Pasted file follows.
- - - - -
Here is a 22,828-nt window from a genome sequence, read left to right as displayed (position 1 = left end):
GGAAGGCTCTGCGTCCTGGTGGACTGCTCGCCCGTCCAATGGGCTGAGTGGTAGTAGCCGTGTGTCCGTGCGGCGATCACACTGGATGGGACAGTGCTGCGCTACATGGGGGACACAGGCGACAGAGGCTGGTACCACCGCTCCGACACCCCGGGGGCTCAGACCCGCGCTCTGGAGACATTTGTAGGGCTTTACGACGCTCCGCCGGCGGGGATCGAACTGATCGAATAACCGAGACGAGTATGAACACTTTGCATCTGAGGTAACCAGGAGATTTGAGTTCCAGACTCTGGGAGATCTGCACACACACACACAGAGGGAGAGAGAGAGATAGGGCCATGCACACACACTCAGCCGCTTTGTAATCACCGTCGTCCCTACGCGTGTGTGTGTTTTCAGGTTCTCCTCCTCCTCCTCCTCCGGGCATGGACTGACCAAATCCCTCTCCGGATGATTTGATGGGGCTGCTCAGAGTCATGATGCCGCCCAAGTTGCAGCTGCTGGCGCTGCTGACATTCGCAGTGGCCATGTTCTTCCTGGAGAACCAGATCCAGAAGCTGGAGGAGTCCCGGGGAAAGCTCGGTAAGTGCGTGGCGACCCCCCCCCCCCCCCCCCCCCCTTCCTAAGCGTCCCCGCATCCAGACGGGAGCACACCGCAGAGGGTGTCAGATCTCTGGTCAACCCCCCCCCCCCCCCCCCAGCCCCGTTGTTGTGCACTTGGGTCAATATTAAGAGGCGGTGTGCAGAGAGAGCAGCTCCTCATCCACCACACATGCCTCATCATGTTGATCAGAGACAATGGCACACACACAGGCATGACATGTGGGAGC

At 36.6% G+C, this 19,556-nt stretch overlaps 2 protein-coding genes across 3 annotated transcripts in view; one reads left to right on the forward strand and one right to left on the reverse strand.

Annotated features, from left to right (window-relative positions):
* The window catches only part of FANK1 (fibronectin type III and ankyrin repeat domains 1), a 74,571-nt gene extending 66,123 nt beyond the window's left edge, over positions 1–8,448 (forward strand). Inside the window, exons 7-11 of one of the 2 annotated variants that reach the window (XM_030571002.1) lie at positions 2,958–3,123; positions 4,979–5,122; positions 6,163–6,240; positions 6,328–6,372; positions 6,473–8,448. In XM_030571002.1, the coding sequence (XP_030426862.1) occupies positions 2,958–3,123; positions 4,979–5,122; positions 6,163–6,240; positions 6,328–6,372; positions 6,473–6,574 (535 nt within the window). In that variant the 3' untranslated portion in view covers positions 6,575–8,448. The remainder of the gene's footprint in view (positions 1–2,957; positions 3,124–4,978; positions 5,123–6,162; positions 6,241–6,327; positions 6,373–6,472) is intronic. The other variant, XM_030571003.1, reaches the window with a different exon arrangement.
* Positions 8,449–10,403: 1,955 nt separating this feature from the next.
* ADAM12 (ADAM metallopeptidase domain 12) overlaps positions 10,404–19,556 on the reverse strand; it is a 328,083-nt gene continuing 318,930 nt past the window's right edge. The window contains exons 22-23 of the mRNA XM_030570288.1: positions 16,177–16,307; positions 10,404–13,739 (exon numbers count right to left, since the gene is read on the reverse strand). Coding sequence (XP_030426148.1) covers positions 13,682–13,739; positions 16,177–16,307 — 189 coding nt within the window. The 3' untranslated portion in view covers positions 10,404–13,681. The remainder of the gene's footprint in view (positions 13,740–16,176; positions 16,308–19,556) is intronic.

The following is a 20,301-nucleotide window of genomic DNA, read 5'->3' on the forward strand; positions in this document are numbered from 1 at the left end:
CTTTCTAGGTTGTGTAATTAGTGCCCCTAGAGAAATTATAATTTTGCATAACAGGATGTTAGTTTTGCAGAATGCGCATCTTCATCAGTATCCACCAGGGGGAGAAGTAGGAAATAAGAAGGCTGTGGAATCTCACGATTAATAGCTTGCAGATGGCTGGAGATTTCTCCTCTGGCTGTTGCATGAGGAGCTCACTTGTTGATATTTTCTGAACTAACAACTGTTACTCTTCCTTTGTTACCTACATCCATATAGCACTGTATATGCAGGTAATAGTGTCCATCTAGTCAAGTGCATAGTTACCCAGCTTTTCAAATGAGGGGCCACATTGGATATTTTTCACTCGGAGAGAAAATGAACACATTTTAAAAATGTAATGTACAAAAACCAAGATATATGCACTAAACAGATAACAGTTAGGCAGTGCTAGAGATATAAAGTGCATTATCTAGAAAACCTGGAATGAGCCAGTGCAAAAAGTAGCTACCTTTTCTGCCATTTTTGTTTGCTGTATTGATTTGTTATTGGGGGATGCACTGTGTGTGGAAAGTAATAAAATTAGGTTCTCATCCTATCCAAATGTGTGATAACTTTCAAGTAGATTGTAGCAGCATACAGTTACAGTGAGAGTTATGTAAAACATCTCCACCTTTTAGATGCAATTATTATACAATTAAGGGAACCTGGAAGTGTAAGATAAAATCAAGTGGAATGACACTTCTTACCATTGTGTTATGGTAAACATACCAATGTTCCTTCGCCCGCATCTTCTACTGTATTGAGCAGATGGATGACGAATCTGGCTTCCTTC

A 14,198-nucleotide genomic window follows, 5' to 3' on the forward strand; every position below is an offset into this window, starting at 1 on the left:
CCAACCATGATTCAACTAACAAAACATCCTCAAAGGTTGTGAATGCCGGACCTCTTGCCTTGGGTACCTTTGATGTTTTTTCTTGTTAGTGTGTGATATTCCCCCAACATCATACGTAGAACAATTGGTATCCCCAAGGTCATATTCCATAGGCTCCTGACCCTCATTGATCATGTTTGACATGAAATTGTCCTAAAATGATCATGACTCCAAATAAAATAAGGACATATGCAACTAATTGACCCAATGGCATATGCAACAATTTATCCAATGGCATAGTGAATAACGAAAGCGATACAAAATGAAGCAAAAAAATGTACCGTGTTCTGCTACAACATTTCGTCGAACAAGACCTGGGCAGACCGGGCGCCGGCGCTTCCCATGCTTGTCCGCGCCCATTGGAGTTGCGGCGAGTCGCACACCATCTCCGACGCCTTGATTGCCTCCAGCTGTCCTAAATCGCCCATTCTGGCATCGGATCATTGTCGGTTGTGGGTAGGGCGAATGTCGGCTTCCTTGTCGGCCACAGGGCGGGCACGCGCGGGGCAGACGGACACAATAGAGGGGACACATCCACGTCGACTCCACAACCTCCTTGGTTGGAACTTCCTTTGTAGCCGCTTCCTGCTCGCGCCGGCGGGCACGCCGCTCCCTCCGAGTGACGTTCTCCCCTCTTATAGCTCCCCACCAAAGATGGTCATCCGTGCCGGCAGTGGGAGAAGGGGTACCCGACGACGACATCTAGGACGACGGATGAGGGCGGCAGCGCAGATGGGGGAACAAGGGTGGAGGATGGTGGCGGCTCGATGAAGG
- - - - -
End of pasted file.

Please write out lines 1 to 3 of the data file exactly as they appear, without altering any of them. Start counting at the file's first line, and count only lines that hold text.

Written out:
Here is a 22,828-nt window from a genome sequence, read left to right as displayed (position 1 = left end):
GGAAGGCTCTGCGTCCTGGTGGACTGCTCGCCCGTCCAATGGGCTGAGTGGTAGTAGCCGTGTGTCCGTGCGGCGATCACACTGGATGGGACAGTGCTGCGCTACATGGGGGACACAGGCGACAGAGGCTGGTACCACCGCTCCGACACCCCGGGGGCTCAGACCCGCGCTCTGGAGACATTTGTAGGGCTTTACGACGCTCCGCCGGCGGGGATCGAACTGATCGAATAACCGAGACGAGTATGAACACTTTGCATCTGAGGTAACCAGGAGATTTGAGTTCCAGACTCTGGGAGATCTGCACACACACACACAGAGGGAGAGAGAGAGATAGGGCCATGCACACACACTCAGCCGCTTTGTAATCACCGTCGTCCCTACGCGTGTGTGTGTTTTCAGGTTCTCCTCCTCCTCCTCCTCCGGGCATGGACTGACCAAATCCCTCTCCGGATGATTTGATGGGGCTGCTCAGAGTCATGATGCCGCCCAAGTTGCAGCTGCTGGCGCTGCTGACATTCGCAGTGGCCATGTTCTTCCTGGAGAACCAGATCCAGAAGCTGGAGGAGTCCCGGGGAAAGCTCGGTAAGTGCGTGGCGACCCCCCCCCCCCCCCCCCCCCCTTCCTAAGCGTCCCCGCATCCAGACGGGAGCACACCGCAGAGGGTGTCAGATCTCTGGTCAACCCCCCCCCCCCCCCCCCAGCCCCGTTGTTGTGCACTTGGGTCAATATTAAGAGGCGGTGTGCAGAGAGAGCAGCTCCTCATCCACCACACATGCCTCATCATGTTGATCAGAGACAATGGCACACACACAGGCATGACATGTGGGAGC

At 36.6% G+C, this 19,556-nt stretch overlaps 2 protein-coding genes across 3 annotated transcripts in view; one reads left to right on the forward strand and one right to left on the reverse strand.